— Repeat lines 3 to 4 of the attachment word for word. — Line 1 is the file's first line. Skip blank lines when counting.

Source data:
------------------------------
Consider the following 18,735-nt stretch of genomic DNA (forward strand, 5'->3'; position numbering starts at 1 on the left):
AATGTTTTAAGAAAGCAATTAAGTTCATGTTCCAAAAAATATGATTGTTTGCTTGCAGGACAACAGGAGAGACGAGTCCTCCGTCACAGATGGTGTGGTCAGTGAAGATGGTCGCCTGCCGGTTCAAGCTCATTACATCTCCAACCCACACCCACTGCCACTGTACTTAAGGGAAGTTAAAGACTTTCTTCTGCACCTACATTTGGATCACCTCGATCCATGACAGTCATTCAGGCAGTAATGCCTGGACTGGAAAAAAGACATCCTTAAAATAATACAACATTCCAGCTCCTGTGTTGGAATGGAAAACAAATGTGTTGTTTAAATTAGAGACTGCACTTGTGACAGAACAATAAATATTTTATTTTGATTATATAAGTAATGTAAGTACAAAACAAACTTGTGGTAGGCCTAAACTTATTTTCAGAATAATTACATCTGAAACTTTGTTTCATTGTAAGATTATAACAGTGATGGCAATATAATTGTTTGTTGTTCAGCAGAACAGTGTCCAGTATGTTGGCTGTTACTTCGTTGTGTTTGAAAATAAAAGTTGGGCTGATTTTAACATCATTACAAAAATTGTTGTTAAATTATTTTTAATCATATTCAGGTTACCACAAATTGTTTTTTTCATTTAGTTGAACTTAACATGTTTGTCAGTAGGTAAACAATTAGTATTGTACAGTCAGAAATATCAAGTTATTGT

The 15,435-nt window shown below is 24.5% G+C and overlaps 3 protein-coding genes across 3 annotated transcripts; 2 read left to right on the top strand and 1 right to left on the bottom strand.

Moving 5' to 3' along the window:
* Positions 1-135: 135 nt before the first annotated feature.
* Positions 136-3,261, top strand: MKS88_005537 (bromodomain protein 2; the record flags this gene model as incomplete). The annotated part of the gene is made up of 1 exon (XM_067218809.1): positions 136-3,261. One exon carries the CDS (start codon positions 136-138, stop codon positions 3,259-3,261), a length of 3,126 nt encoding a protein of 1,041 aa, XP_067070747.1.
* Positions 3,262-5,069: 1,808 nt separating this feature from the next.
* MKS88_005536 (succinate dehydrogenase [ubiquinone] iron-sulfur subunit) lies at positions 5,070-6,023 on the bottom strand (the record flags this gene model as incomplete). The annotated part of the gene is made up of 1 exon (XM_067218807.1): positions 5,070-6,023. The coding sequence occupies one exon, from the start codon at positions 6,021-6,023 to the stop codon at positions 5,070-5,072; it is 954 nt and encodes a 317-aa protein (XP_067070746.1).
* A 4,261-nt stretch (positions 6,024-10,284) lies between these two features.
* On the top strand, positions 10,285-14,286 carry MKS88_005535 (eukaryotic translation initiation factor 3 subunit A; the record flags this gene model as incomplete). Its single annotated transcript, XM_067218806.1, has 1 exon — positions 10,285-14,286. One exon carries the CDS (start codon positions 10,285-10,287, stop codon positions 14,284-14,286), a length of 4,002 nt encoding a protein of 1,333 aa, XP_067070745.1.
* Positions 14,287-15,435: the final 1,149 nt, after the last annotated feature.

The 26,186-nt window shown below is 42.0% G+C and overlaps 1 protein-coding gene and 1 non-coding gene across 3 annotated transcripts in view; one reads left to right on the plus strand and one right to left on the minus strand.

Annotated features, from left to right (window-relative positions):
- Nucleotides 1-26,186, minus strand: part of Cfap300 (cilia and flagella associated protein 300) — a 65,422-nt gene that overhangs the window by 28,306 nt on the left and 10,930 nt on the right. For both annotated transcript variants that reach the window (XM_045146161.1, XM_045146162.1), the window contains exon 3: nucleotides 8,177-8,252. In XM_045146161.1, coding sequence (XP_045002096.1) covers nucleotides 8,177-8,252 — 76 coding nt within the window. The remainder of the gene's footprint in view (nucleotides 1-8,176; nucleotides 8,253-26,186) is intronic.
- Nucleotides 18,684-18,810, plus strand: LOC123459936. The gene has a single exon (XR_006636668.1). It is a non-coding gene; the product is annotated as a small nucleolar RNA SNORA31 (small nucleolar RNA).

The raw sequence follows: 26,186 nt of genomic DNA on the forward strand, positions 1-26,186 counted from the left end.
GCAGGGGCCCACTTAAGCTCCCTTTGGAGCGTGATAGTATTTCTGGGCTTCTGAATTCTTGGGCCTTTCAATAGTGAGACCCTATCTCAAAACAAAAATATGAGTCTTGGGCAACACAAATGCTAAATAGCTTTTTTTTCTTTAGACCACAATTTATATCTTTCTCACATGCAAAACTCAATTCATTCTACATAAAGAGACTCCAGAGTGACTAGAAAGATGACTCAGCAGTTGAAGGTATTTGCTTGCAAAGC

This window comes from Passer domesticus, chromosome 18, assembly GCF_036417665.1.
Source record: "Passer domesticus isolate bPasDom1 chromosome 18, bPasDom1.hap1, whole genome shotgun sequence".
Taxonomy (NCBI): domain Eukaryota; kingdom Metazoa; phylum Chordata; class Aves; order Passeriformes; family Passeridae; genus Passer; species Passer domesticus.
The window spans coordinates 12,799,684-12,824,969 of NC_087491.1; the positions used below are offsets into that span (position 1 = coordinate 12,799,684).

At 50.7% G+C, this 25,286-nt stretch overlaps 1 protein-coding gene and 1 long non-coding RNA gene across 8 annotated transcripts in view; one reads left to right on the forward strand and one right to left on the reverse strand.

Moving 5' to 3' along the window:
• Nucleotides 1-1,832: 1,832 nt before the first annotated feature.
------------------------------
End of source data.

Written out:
The 15,435-nt window shown below is 24.5% G+C and overlaps 3 protein-coding genes across 3 annotated transcripts; 2 read left to right on the top strand and 1 right to left on the bottom strand.

Moving 5' to 3' along the window: